For the half-year to 31 December 2014, the IPKat's regular team is supplemented by contributions from guest bloggers Rebecca Gulbul, Lucas Michels and Marie-Andrée Weiss.

Regular round-ups of the previous week's blogposts are kindly compiled by Alberto Bellan.

Thursday, 21 February 2008

Boehringer Ingelheim v Swingward decision: and the show's not over yet...


The Court of Appeal has delivered its verdict in Boehringer Ingelheim v Swingward. (Readers will be excused if they have a sense of deja vu as they read those words). This is in the light of the ECJ's reponse to the second set of questions referred to it in this case. The ultimate result is Jacob LJ's statement "what I would do for the present is hold that the defendants have complied with BMS condition 4 and in particular that their activities by way of re-boxing and re-labelling have not caused and will not cause damage to the reputation of the claimants' trade marks.". The for now element is a result of a request from the claimants that the Court of Appeal hold off from making its final decison in the light of the fact that there is a pending Austrian reference to the ECJ asking the following questions:

1(a) Are Article 7 of the Trade Marks Directive [full title set out] and the case-law of the Court of Justice of the European Communities which has been pronounced on it to be interpreted as meaning that proof that reliance on the trade mark would contribute to an artificial partitioning of the market must be furnished not only as regards the repackaging in itself, but also as regards the presentation of the new packaging?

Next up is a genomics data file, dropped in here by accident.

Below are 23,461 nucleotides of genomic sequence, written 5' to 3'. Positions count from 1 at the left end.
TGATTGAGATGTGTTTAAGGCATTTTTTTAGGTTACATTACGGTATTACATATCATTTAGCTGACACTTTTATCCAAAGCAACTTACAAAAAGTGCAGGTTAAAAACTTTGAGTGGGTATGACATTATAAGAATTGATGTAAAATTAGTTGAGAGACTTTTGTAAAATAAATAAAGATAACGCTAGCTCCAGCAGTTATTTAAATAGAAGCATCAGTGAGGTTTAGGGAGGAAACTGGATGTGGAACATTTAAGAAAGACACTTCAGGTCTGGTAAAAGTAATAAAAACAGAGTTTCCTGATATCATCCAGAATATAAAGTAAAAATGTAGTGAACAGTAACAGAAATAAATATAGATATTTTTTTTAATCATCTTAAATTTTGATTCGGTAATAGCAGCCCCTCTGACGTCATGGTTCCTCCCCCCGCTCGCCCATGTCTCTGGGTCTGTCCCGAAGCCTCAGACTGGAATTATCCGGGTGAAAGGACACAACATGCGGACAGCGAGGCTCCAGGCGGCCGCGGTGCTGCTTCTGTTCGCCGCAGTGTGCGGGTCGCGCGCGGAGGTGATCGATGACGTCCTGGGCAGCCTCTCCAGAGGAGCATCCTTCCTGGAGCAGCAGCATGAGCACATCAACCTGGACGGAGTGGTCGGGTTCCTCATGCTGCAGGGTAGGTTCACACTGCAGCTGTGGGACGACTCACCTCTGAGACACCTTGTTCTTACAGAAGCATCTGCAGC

If the answer to this question is in the negative:
(b) Is the presentation of the new packaging to be measured against the principle of minimum intervention or (only) against whether it is such as to damage the reputation of the trade mark and its proprietor?

The IPKat can only agree with Jacob LJ's introductory comments:

Notwithstanding the two references to the ECJ and its answers, each "side" claims to have won...That is a sorry state of affairs. European trade mark law seems to have arrived at such a state of uncertainty that no one really knows what the rules are, outside the obviously core case of straightforward infringement (the use of a mark as a trade mark for the defendant's goods which is the same as or confusingly similar to a plaintiff's registered mark registered for the same or similar goods). Big brand owners want bigger rights; smaller players, no change or less. The compromises which have emerged have very fuzzy lines. So it is that in this case, notwithstanding two references (and a host of cases about relabelling parallel imports going back at least 30 years...), there is still room for argument. There is indeed a yet further reference about the subject still pending before the ECJ, see below.

The only winners here seem to be the lawyers (and of course the academics who get to write about the whole sorry mess).

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